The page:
Welcome to Four Eyes Forum, a meeting place to exchange news and views on food, food photography, the word on food, food science, style and architecture. Join me, the blogger who wears glasses, in this world as I throw out engaging stuff that I think you'll find interesting, beautiful and delicious. As Charles Dudley Warner, American editor and writer, said,
"Lettuce, like conversation, requires a good deal
of oil, to avoid friction, and keep the company
smooth....You can put anything, and the more
things the better, into salad, as into a conver-
sation, but everything depends upon the skill of

That's my job.

(All photographs, unless otherwise cited, copyright
Kristin Halgedahl Photography 2016)

Sunday, February 7, 2016

Friday, February 5, 2016

"All The Slow Months The Wind Owns"

This wonderful line from William Stafford's poem "Montana Eclogue" describes perfectly the transition from fall to winter in a place as cold as Montana. A place, this place, this Michigan, where the last gasps of fall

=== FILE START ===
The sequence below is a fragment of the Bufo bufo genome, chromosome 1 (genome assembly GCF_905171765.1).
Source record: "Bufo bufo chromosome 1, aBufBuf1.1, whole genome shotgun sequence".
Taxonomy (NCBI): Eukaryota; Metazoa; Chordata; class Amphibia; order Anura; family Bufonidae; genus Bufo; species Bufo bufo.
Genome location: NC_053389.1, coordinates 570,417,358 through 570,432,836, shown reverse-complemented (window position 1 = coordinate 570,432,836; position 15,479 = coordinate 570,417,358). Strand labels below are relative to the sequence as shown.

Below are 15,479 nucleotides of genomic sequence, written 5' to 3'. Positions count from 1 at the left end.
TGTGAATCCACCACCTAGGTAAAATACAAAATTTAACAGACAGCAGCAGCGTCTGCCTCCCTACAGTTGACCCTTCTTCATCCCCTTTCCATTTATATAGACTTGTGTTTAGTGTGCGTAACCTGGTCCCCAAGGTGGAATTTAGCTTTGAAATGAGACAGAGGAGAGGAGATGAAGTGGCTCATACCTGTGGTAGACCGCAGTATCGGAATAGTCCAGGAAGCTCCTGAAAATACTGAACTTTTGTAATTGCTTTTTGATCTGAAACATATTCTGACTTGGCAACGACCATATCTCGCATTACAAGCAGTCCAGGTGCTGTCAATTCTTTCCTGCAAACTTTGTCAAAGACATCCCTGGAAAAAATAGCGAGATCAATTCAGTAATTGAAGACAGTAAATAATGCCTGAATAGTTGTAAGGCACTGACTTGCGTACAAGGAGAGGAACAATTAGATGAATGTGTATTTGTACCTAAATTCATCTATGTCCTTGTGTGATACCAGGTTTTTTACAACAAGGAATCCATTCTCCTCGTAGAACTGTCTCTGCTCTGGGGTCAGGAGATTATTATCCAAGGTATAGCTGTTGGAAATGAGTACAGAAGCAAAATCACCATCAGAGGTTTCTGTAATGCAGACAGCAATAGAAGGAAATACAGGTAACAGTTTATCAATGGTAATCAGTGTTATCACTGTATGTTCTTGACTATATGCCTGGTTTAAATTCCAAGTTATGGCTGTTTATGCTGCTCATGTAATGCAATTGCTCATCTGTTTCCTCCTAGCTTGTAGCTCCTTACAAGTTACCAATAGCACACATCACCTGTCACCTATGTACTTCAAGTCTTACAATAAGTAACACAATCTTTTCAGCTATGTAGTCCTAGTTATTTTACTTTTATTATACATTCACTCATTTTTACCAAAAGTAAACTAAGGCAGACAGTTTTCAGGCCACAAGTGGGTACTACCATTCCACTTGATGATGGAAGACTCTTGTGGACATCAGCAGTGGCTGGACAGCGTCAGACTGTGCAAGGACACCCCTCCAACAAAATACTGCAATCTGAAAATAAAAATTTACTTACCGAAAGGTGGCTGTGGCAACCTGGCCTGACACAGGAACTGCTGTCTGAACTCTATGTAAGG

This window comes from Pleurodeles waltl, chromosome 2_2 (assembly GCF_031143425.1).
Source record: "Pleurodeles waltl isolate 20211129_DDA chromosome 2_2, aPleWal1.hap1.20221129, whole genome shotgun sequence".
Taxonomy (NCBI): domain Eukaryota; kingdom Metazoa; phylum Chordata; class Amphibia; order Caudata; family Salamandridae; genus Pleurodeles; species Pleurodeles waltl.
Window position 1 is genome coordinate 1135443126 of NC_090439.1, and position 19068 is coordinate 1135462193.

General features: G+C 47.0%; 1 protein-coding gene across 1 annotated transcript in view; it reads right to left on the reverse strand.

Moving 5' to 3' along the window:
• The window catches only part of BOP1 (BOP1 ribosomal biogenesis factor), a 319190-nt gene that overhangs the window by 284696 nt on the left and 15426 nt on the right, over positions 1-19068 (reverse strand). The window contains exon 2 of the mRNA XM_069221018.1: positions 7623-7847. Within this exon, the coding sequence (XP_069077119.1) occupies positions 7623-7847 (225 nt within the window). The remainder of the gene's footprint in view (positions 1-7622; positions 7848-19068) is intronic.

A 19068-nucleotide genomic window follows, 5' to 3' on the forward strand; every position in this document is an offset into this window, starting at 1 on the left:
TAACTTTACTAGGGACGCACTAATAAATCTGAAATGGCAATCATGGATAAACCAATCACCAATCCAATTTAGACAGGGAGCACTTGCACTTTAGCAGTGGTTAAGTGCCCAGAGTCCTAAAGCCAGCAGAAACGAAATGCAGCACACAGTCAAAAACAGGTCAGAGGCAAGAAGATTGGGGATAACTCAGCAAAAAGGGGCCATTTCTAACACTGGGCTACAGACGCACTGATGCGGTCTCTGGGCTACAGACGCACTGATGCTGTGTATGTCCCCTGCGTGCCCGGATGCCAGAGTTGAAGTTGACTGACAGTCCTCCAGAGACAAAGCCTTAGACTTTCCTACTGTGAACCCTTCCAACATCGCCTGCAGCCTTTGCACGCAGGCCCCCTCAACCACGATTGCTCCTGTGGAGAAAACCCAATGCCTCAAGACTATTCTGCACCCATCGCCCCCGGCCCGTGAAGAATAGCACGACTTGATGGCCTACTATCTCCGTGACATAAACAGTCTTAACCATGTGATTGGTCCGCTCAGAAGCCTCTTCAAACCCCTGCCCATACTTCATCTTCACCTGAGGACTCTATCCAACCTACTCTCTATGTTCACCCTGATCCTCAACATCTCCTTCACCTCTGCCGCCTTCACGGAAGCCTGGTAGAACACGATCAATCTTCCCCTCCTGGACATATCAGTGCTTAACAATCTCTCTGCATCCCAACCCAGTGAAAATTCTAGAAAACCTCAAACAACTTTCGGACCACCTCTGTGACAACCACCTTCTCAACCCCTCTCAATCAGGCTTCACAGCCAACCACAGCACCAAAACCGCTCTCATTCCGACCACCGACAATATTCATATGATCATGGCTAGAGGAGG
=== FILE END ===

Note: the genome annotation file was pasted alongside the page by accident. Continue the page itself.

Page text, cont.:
give way to a white landscape. Stafford describes that transition in stanza three of his poem.

"the water
darkens; the whole surface of the lake livens….
nothing can hold against that current."

Not the lone Loon
or the gull knowing the Polar Bear's clue.
The burrowing begins.

However, In her Editor's Letter in the February issue of Food and Wine magazine, (BUY this one…it's great!) Dana Cowin posits a fairly radical theory. "Winter is the time to burrow, not entertain. That's many cooks' mantra in the cold months. But I have to disagree; Winter is the season to invite friends over for a real meal." What a concept! I take her cue. As the soft train whistle blows far away this morning, the sound of bubbling pie filling can be heard in my kitchen. The summer-made frozen apple pie comes to its second half-life and fills the room with aroma that harkens back the red warmth of the orchard in August. 

Still, we've many months of winter to go. I know, I know. Yet those are made easier with a pot roast to accompany that dessert, some green beans and bread and, voila, we have a colorful palette that, like Logue in Stafford's poem,

 "carries us forward a little,
and on his way out for the year will
stand by the shore and see winter in,
the great, repeated lesson every year.
A storm bends by that shore and
one flake at a time teaches
grace, even to stone."

(all photographs copyright Kristin Halgedahl Photography, 2016)